Career services is a pressure cooker of a functional area in student affairs. Perhaps the most anxiety-ridden and exciting aspect of your department is that you have to be engaged in lifelong learning so that you are ready to fully serve your students. For example, let’s look at social media. Social media channels are frequently used by students as conduits for networking, research, and job acquisition. What does this mean for you as a career services professional? Well, I think that it means that you no longer have a choice about being “on social media.” It’s not an option. Is email an option? How about having a phone in your office? Do you talk with students? Social media is part of the job. If you don’t want to increase your fluency and competency with Twitter, LinkedIn, Facebook, YouTube, etc., you’re basically telling me and your students that you are okay with limiting the way in which you help them. That’s unacceptable. It’s like someone saying “that’s not my job” when asked to do a task that could help their office. That type of behavior isn’t tolerated in the workplace and it surely shouldn’t be okay in your office.

So where do you go to find out more about how career services offices are using social media. Here, let me Google that for you…sorry, I couldn’t resist. But, seriously, if you can’t search for examples, you’re basically starting from square one. And, square one is not where students need us to be. A couple of quick queries on Facebook, Twitter, YouTube, and LinkedIn result in a plethora of higher education career services accounts.

And, if you’re thinking about exploring what your career services office can do with Google+, go ahead and check out how Syracuse University is connecting SU alumni with current graduates on G+ Hangouts.

I realize that the hardest part about being great at using social media is that it takes a bit of time to get over that initial learning curve. However, when you’re better at using social media, you’ll be better at using it with your students. And, at the end of the day, being fully-equipped to help your students is the raison d’être of your work. I know that you can be better at using social media. Get your entire team on board. Maybe you will take the lead in your office. Showing your colleagues how this “stuff” works. Take your time, experiment, and continue to do great work.”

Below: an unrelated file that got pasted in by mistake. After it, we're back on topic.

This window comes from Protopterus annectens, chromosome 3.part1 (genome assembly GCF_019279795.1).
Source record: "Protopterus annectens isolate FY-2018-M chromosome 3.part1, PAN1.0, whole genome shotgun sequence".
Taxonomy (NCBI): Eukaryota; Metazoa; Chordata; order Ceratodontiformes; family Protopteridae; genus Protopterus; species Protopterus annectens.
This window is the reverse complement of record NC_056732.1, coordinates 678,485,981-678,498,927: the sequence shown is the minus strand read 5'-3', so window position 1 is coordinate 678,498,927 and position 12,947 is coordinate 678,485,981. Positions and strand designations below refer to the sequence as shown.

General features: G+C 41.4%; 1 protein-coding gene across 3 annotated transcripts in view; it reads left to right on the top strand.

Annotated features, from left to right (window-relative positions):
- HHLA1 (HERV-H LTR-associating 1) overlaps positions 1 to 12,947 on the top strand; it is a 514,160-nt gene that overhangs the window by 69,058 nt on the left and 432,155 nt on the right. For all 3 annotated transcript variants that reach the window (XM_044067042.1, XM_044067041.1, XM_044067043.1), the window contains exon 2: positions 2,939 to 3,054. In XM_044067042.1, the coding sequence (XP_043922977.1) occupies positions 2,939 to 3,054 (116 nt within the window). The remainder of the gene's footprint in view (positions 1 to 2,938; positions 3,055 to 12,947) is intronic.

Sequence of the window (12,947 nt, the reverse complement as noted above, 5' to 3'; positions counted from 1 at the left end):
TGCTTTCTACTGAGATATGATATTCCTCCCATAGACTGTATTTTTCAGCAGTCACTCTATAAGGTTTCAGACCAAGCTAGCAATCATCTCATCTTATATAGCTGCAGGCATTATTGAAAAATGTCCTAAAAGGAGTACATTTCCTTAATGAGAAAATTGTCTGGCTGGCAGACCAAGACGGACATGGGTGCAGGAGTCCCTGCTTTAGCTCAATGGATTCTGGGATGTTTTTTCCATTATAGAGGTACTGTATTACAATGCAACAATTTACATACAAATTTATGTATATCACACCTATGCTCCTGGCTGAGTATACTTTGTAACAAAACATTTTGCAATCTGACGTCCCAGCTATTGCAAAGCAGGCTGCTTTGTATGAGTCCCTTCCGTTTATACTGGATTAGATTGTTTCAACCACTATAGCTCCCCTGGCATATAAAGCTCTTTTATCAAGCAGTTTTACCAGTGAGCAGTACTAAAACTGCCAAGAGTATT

Do University Assistantships for Graduate/Ungraduate Students Qualify as Professional Experiences? The Debate is On

In the world of higher education, a popular opportunity for students to gain experience working in the field as come in the form of graduate assistantships. Graduate assistantships are usually a paid experience where an up-and-coming student affairs professional works on a part time basis (20 hours per week) in a student-focused office on campus. For both undergraduate and graduate students looking to gain valuable experience in the higher ed/student affairs field, graduate assistantships are a coveted opportunity.

However, a recent blog by Eric Stroller featured on Inside Higher Ed reflected on the possibility that potential employers do not value the graduate assistant experience as a “professional work experience”, especially when meeting the requirements of a job that requires “1-3 years of related professional experience”. For undergraduate students and even graduate students who enroll in their masters program directly out of undergrad, this notion is troublesome.

What I found even more telling about the debate over graduate assistantships was the comments left by readers. One of my favorite aspects of blogs and the technology that allows them to be possible is the near immediate feedback that can be left by the readers, creating a space for dialog rather than the personal soapbox of one individual. In the comments section, the debate waged on, with one user going by the name AK commenting that “I’m afraid I agree with the hiring committee. You are not a professional until you have earned the professional degree. Before that, you are a trainee”. On the other side, a user by the name of Niki stated that “My institution values graduate students as professional peers and assigns work that credits this value. I see graduate students as young professionals – learning as anyone else would during the first 2 years of their position. Citing graduate students as ‘trainees’ is demeaning”.

How do you feel about graduate assistantships or internships in general? Should these experiences be satisfactory examples of professional experience?
I tend to think so! While such positions are typically part-time in nature or for a shorter duration of time, they are held by busy students who have many additional academic and extracirricular commitments. Part-time employment or internship experience should only reflect very favorably on the students who pursue them – as when you consider the hours worked combined with the hours spent in class and preparing homework assignments, these students are usually working MUCH longer than the average 40 hour week. Such a full plate of commitments shows the ability to manage time efficiently and balance multiple commitments – a skill that any employer should be on the look out for in a potential employee!